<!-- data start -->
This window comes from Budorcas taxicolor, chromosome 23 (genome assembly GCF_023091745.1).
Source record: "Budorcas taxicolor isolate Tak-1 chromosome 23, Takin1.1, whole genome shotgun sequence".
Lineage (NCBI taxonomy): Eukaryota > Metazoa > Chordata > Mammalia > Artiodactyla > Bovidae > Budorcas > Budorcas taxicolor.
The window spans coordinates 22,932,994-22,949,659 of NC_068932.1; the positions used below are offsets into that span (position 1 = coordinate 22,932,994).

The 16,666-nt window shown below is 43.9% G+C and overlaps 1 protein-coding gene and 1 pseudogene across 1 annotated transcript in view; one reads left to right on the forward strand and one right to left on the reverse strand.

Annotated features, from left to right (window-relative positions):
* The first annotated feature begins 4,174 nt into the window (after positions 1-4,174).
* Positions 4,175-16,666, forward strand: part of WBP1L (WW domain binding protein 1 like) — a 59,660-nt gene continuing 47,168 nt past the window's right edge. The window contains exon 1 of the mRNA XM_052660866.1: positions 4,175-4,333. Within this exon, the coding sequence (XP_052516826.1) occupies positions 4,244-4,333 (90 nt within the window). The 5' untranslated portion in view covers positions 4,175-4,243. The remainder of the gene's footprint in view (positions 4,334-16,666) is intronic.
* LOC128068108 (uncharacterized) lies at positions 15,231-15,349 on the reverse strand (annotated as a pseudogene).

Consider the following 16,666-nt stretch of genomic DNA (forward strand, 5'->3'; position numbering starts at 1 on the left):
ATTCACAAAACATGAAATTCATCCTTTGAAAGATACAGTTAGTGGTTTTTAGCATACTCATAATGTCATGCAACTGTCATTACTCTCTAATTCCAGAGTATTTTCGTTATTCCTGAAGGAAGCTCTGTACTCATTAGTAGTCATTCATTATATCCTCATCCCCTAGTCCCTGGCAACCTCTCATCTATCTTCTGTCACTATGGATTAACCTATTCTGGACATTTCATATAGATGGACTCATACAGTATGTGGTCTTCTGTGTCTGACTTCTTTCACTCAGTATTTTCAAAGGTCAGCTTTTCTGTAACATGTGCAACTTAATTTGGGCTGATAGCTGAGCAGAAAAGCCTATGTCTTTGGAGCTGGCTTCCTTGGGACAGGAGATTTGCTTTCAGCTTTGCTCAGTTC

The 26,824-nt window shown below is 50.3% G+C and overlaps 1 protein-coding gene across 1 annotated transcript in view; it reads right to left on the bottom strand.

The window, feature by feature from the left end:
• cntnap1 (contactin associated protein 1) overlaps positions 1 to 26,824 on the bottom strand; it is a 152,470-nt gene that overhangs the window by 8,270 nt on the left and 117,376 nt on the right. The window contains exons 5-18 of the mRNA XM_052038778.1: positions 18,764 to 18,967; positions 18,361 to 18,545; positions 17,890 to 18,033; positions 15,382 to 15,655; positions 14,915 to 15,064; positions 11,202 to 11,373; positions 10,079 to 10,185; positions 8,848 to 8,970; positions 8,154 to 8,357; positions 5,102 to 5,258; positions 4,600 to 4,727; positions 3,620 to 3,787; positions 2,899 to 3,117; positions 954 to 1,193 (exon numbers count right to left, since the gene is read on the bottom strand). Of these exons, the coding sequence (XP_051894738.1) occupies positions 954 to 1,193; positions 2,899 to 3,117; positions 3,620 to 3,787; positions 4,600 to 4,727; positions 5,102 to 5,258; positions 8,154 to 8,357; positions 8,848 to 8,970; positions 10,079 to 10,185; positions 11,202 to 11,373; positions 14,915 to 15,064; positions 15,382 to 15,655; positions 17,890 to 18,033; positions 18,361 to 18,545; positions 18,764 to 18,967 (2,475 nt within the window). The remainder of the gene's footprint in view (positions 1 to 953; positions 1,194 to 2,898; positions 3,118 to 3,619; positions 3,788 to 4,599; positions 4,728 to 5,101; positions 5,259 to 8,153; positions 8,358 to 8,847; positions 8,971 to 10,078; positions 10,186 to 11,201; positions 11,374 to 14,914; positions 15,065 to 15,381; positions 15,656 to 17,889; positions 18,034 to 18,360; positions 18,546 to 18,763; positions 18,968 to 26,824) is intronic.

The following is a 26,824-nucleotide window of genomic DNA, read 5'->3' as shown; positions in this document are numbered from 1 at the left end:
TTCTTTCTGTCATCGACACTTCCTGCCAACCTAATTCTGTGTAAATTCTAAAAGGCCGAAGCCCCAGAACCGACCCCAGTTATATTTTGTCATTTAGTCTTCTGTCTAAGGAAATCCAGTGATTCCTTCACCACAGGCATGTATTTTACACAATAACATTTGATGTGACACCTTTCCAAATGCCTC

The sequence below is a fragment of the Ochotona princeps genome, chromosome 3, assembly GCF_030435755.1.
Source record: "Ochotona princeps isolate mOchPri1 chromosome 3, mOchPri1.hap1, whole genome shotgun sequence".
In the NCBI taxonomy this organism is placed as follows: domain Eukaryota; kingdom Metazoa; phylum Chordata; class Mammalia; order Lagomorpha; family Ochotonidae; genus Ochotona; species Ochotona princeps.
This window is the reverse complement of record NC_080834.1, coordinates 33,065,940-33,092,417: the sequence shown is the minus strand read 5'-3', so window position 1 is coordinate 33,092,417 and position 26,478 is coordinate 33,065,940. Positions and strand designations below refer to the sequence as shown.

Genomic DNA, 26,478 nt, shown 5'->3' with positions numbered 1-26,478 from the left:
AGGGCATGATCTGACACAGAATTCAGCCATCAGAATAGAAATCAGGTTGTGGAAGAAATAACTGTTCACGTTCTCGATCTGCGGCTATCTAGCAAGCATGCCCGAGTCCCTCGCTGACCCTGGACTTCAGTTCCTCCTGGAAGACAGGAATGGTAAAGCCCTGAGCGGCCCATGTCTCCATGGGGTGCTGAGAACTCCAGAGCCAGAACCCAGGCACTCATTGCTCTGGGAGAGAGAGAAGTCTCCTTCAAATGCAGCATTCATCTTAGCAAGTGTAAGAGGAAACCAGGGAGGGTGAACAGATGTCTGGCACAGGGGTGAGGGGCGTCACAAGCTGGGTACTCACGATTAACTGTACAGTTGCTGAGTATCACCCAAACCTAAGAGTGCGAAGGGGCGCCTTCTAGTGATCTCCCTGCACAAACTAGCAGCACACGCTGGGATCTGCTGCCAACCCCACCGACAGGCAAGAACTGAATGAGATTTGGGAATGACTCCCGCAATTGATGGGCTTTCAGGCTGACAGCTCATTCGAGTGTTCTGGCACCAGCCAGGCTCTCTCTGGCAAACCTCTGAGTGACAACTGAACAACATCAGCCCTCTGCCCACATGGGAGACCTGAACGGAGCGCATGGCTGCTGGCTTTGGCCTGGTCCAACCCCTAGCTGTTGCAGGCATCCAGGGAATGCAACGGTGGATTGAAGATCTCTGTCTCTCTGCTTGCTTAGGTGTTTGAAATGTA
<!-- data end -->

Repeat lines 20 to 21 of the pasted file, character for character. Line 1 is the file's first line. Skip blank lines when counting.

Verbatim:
This window is the reverse complement of record NC_080834.1, coordinates 33,065,940-33,092,417: the sequence shown is the minus strand read 5'-3', so window position 1 is coordinate 33,092,417 and position 26,478 is coordinate 33,065,940. Positions and strand designations below refer to the sequence as shown.

Genomic DNA, 26,478 nt, shown 5'->3' with positions numbered 1-26,478 from the left: